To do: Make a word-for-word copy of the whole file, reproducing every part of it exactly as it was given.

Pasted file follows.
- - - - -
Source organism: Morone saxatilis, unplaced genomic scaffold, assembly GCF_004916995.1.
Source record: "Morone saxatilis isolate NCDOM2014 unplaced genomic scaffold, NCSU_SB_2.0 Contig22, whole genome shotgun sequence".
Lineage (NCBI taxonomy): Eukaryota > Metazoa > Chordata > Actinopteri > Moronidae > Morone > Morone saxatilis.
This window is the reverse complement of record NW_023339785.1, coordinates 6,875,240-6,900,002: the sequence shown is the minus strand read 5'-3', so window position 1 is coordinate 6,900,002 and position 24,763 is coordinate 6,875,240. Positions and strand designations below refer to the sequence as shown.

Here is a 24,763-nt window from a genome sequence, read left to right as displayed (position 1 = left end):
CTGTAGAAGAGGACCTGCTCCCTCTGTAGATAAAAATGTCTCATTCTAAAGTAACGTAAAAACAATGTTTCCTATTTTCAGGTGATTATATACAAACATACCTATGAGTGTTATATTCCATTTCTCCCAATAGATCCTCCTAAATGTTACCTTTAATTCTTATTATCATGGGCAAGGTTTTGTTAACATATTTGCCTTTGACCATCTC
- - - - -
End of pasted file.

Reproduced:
Source organism: Morone saxatilis, unplaced genomic scaffold, assembly GCF_004916995.1.
Source record: "Morone saxatilis isolate NCDOM2014 unplaced genomic scaffold, NCSU_SB_2.0 Contig22, whole genome shotgun sequence".
Lineage (NCBI taxonomy): Eukaryota > Metazoa > Chordata > Actinopteri > Moronidae > Morone > Morone saxatilis.
This window is the reverse complement of record NW_023339785.1, coordinates 6,875,240-6,900,002: the sequence shown is the minus strand read 5'-3', so window position 1 is coordinate 6,900,002 and position 24,763 is coordinate 6,875,240. Positions and strand designations below refer to the sequence as shown.

Here is a 24,763-nt window from a genome sequence, read left to right as displayed (position 1 = left end):
CTGTAGAAGAGGACCTGCTCCCTCTGTAGATAAAAATGTCTCATTCTAAAGTAACGTAAAAACAATGTTTCCTATTTTCAGGTGATTATATACAAACATACCTATGAGTGTTATATTCCATTTCTCCCAATAGATCCTCCTAAATGTTACCTTTAATTCTTATTATCATGGGCAAGGTTTTGTTAACATATTTGCCTTTGACCATCTC